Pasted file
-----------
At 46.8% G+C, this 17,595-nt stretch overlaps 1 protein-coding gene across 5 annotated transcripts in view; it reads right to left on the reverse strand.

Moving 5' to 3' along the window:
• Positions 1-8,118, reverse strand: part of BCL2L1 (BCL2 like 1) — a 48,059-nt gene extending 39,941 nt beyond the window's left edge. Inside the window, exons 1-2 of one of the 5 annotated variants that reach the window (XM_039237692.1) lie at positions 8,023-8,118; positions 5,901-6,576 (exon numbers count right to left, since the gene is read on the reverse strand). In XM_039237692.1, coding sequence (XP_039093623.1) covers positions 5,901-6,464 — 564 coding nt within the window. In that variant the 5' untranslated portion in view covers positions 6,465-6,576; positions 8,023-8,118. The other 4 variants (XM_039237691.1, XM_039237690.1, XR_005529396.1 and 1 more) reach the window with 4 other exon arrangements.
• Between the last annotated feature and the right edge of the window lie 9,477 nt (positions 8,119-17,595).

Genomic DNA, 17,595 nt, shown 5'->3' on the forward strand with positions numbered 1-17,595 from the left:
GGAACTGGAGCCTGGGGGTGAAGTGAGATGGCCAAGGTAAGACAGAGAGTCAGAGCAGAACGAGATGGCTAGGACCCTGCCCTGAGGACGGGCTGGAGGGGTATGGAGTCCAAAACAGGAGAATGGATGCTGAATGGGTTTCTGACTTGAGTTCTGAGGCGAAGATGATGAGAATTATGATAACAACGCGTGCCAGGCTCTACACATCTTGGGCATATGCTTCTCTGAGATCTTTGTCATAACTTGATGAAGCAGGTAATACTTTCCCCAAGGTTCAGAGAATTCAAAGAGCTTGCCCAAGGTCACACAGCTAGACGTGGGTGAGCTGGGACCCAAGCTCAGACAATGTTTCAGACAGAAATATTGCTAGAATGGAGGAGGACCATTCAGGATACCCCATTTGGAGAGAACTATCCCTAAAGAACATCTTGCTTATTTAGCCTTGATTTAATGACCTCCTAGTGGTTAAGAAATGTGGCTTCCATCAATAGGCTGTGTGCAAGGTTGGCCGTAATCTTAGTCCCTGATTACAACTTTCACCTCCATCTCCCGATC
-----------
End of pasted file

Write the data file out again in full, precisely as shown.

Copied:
At 46.8% G+C, this 17,595-nt stretch overlaps 1 protein-coding gene across 5 annotated transcripts in view; it reads right to left on the reverse strand.

Moving 5' to 3' along the window:
• Positions 1-8,118, reverse strand: part of BCL2L1 (BCL2 like 1) — a 48,059-nt gene extending 39,941 nt beyond the window's left edge. Inside the window, exons 1-2 of one of the 5 annotated variants that reach the window (XM_039237692.1) lie at positions 8,023-8,118; positions 5,901-6,576 (exon numbers count right to left, since the gene is read on the reverse strand). In XM_039237692.1, coding sequence (XP_039093623.1) covers positions 5,901-6,464 — 564 coding nt within the window. In that variant the 5' untranslated portion in view covers positions 6,465-6,576; positions 8,023-8,118. The other 4 variants (XM_039237691.1, XM_039237690.1, XR_005529396.1 and 1 more) reach the window with 4 other exon arrangements.
• Between the last annotated feature and the right edge of the window lie 9,477 nt (positions 8,119-17,595).

Genomic DNA, 17,595 nt, shown 5'->3' on the forward strand with positions numbered 1-17,595 from the left:
GGAACTGGAGCCTGGGGGTGAAGTGAGATGGCCAAGGTAAGACAGAGAGTCAGAGCAGAACGAGATGGCTAGGACCCTGCCCTGAGGACGGGCTGGAGGGGTATGGAGTCCAAAACAGGAGAATGGATGCTGAATGGGTTTCTGACTTGAGTTCTGAGGCGAAGATGATGAGAATTATGATAACAACGCGTGCCAGGCTCTACACATCTTGGGCATATGCTTCTCTGAGATCTTTGTCATAACTTGATGAAGCAGGTAATACTTTCCCCAAGGTTCAGAGAATTCAAAGAGCTTGCCCAAGGTCACACAGCTAGACGTGGGTGAGCTGGGACCCAAGCTCAGACAATGTTTCAGACAGAAATATTGCTAGAATGGAGGAGGACCATTCAGGATACCCCATTTGGAGAGAACTATCCCTAAAGAACATCTTGCTTATTTAGCCTTGATTTAATGACCTCCTAGTGGTTAAGAAATGTGGCTTCCATCAATAGGCTGTGTGCAAGGTTGGCCGTAATCTTAGTCCCTGATTACAACTTTCACCTCCATCTCCCGATC